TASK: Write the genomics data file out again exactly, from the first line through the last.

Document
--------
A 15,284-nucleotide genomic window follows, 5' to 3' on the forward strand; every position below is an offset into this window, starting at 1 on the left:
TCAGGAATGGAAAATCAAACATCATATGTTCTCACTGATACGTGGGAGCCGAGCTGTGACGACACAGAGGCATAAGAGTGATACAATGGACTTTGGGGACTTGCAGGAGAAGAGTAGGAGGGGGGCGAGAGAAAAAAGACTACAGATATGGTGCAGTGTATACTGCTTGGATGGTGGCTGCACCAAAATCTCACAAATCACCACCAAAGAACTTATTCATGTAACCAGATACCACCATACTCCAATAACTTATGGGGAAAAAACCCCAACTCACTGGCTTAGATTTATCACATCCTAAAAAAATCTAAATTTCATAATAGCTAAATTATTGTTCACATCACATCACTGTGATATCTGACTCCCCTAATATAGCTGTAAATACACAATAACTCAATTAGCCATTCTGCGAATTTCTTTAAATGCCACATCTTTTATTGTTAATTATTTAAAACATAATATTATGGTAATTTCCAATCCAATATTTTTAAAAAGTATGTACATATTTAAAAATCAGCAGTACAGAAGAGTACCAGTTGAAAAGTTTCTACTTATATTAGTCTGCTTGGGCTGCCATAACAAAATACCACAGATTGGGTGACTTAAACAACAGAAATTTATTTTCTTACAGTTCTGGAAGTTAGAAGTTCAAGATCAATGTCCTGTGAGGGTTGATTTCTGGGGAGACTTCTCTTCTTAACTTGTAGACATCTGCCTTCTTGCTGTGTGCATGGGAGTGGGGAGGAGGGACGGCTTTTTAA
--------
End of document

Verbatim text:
A 15,284-nucleotide genomic window follows, 5' to 3' on the forward strand; every position below is an offset into this window, starting at 1 on the left:
TCAGGAATGGAAAATCAAACATCATATGTTCTCACTGATACGTGGGAGCCGAGCTGTGACGACACAGAGGCATAAGAGTGATACAATGGACTTTGGGGACTTGCAGGAGAAGAGTAGGAGGGGGGCGAGAGAAAAAAGACTACAGATATGGTGCAGTGTATACTGCTTGGATGGTGGCTGCACCAAAATCTCACAAATCACCACCAAAGAACTTATTCATGTAACCAGATACCACCATACTCCAATAACTTATGGGGAAAAAACCCCAACTCACTGGCTTAGATTTATCACATCCTAAAAAAATCTAAATTTCATAATAGCTAAATTATTGTTCACATCACATCACTGTGATATCTGACTCCCCTAATATAGCTGTAAATACACAATAACTCAATTAGCCATTCTGCGAATTTCTTTAAATGCCACATCTTTTATTGTTAATTATTTAAAACATAATATTATGGTAATTTCCAATCCAATATTTTTAAAAAGTATGTACATATTTAAAAATCAGCAGTACAGAAGAGTACCAGTTGAAAAGTTTCTACTTATATTAGTCTGCTTGGGCTGCCATAACAAAATACCACAGATTGGGTGACTTAAACAACAGAAATTTATTTTCTTACAGTTCTGGAAGTTAGAAGTTCAAGATCAATGTCCTGTGAGGGTTGATTTCTGGGGAGACTTCTCTTCTTAACTTGTAGACATCTGCCTTCTTGCTGTGTGCATGGGAGTGGGGAGGAGGGACGGCTTTTTAA